Adam Moorad


e’re riding together in a cab, drunk on the wine juice boxes squeezed clean of the eight-dollar mauve she kept all night in her leather purse, straps dirtied with the grunge and grime of East Village pub-crawled floors.  Now we’re here — back in Brooklyn — rainy Friday night streets, old cold sleeping avenues numbered with no real name, reaching out ridged like ink-stained icicles to Magdala’s where she walks home after weekday subway rides through crowds of shivery Caribbean Filipinos Italians Indians or Chinese or whoever and whatever other incomers, wrapped wet in the Canadian down breeze that comes this time of year, bitter enough to make your bones shatter to sand (and you think they might) — a salty Siberian sand as hot white as Saharan radiate — and it makes your blood run thick like frost-sagged silt as mud would through the gutters of these ancient Breuckelen side street sewers down blocks where mist hangs fat with all the infinitely directionless walks of life: This is where she lives.

I can see the Verrazano lights peeking up over the sleepy rubber rooftop plateau, the shadow of Staten Island rising from the black bay where a few nights earlier I had watched harbor trawlers graze from her bedroom window when I couldn’t sleep in her bed — itself crooked on the olden one-time tenement wood floor, warped — my feet treading invisible fungus on the curvy yellow planks — like some evil Bacon painting — and I could not move.

Magdala is almost asleep now, finally — waterlogged and beautiful in the backseat against me and my arm in her own little section, almost, riding the breaker another blackout home to bed where her pills wear themselves out through holes in the espresso base-tanned skin she has — burnt enough to make your eyes yellow — and I hold her quietly as I can, trying hard not to ingest the flavor of the smog and Gowanus street spray spreading in the air all around us.

The morning before I, in a languid vegetable sleep, had lain with Magdala’s pale frame for hours dehydrated and coughing, smacking my tongue behind fang-flavored teeth, slapping the roof of my cottonmouth and sipping tepid tap from a red solo.  I woke up with a vision of a creature in her apartment — hairy arms and legs — with its hands wrapped around my head, squeezing, strangely making me feel good but scared by the weirdness of it and I then looked at Magdala’s clenched cheeks clamping her square Greek teeth together — this Athenian girl with the sparkly glint of Aphrodite in her eyelids when she yawns or cups her lips and makes sour, sorrowful sighs like she did in bed this morning, knowing where but not how she was awake — the way Zeus would at the sight of Mount Olympus Bagel Shop at the intersection of 30th Avenue and 34th in Long Island City, New York.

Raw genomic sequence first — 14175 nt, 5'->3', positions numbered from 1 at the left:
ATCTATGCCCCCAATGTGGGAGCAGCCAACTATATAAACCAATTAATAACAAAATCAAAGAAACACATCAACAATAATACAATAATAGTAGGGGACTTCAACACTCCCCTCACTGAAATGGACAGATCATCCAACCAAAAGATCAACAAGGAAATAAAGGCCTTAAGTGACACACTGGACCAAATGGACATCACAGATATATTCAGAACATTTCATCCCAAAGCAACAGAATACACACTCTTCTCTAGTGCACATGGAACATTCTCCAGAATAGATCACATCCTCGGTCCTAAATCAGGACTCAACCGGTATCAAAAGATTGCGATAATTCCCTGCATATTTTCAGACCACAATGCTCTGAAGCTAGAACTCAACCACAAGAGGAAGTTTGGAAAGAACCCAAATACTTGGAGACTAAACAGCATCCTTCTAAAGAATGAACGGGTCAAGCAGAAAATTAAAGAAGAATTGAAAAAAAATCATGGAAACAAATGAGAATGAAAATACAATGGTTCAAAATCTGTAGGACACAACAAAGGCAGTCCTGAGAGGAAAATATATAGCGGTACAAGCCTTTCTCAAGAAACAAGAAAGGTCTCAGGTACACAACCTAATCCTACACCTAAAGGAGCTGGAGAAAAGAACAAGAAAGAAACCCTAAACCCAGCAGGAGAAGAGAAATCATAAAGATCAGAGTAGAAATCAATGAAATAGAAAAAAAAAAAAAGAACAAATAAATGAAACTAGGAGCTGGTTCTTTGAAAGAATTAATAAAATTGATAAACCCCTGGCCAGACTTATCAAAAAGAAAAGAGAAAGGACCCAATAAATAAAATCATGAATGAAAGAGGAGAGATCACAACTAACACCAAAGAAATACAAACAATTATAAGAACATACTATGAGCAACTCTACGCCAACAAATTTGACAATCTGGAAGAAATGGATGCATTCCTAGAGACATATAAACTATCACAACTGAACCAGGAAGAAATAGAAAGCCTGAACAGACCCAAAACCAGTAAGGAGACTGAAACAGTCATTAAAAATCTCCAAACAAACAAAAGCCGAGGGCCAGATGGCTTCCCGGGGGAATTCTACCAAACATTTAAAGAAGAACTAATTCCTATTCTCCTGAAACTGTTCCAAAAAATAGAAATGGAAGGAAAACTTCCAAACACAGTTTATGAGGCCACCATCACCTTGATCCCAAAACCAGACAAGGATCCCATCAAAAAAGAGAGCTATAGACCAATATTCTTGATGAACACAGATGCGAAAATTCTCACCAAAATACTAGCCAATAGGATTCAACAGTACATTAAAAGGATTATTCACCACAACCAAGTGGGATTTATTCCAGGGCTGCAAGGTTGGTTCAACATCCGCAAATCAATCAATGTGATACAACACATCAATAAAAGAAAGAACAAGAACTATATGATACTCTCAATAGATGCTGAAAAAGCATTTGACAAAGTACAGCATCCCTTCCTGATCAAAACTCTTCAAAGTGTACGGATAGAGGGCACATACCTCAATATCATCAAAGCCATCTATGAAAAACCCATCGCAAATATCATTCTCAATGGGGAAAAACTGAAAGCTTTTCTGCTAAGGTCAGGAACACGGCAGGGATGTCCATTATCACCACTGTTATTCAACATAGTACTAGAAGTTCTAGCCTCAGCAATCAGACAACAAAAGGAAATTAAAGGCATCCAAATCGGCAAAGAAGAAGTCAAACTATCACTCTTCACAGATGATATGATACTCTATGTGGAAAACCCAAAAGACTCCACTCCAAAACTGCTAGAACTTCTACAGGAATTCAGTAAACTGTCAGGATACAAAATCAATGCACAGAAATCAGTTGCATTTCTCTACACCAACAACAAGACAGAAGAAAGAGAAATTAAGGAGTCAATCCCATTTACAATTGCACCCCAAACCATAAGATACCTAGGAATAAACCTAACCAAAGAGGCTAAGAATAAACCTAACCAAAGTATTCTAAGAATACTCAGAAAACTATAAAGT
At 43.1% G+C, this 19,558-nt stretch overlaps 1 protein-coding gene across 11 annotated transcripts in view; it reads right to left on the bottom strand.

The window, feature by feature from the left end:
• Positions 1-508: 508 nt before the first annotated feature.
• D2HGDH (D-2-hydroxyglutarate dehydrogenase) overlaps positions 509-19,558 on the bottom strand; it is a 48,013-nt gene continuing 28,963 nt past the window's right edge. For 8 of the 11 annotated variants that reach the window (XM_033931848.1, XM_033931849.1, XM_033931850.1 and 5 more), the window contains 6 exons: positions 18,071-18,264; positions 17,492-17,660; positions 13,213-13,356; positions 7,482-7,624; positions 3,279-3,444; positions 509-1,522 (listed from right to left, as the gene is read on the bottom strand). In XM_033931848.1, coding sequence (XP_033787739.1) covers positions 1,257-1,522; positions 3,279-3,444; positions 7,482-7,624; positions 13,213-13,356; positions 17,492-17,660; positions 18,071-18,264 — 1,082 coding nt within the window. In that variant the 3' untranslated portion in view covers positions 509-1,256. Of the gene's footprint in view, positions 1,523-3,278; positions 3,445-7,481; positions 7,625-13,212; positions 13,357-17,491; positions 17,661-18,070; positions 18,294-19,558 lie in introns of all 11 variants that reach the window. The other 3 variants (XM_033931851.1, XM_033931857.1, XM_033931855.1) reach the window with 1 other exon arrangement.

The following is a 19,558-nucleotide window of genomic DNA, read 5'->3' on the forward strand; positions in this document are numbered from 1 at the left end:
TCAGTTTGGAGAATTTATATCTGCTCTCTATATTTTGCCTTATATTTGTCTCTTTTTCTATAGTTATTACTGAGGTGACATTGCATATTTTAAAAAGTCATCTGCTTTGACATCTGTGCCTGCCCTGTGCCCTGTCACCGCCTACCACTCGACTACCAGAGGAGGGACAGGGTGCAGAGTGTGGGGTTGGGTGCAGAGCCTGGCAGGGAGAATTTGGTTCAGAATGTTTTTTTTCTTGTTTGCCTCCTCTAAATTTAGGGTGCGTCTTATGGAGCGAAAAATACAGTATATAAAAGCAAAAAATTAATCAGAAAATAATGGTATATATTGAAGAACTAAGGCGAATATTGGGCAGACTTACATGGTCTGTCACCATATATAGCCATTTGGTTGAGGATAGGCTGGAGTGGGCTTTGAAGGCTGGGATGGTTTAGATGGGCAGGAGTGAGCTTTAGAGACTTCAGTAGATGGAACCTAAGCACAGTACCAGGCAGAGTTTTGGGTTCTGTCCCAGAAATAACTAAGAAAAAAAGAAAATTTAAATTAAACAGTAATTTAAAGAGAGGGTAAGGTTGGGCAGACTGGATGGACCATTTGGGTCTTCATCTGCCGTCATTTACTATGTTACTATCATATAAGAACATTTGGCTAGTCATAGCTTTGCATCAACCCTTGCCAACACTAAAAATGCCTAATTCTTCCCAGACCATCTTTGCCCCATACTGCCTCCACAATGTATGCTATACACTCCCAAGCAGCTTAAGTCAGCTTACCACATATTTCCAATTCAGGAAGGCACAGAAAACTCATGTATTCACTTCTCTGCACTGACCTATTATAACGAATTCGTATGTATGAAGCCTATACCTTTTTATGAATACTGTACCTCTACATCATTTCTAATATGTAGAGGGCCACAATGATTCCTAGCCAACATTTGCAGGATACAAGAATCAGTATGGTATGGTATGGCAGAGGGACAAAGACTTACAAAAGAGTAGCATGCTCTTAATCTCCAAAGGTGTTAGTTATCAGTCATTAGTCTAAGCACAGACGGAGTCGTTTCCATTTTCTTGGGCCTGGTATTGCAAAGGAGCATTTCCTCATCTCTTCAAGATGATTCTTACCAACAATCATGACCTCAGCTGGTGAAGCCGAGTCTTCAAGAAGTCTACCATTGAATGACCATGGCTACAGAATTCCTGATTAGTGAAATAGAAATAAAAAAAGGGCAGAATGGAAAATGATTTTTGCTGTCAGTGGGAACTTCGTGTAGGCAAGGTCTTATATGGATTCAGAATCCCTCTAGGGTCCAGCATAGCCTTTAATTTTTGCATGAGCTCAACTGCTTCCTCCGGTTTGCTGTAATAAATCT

I watched dizzy little spaghetti-shaped ripples leave impressions on her cheeks in morning light and running down her throat to the collarbone as she raised her head, blinking with long-gooed eyelashes, sockets smeared mascara in voodoo doll streaks, and nothing but this sad city expression, a half-loving half-spiteful blend of lamination awakened.

“I feel like I’m getting an ammonia,” she says to me when a pothole bump shakes her eyes open and I look over and see her and she blinks because I’m watching her wild-haired in a greasy mess of my own — like every other thing living or dead on this paved City of Rock, crowded and concussive from sirens and tires welded into a never-ending traffic-jammed snake.

Magdala sits up in her buckled seatbelt, tying bleached braids in her wet split-ends and she uses these crustaceous fingers of hers slowly — I want to say angelically, but can’t — and when we land at her stoop and I put her purse on her lap and make her hold it and once opened I tell her to pay the kind driver and tip him too and she does this quietly and without any words.  And the driver receives it with a hungry migrant fist then throws his gear and goes, steering off through nighttime murkiness of this Old Dutch gloom that seems to swallow up everything as if all were only a pint — from a black bottle of lager.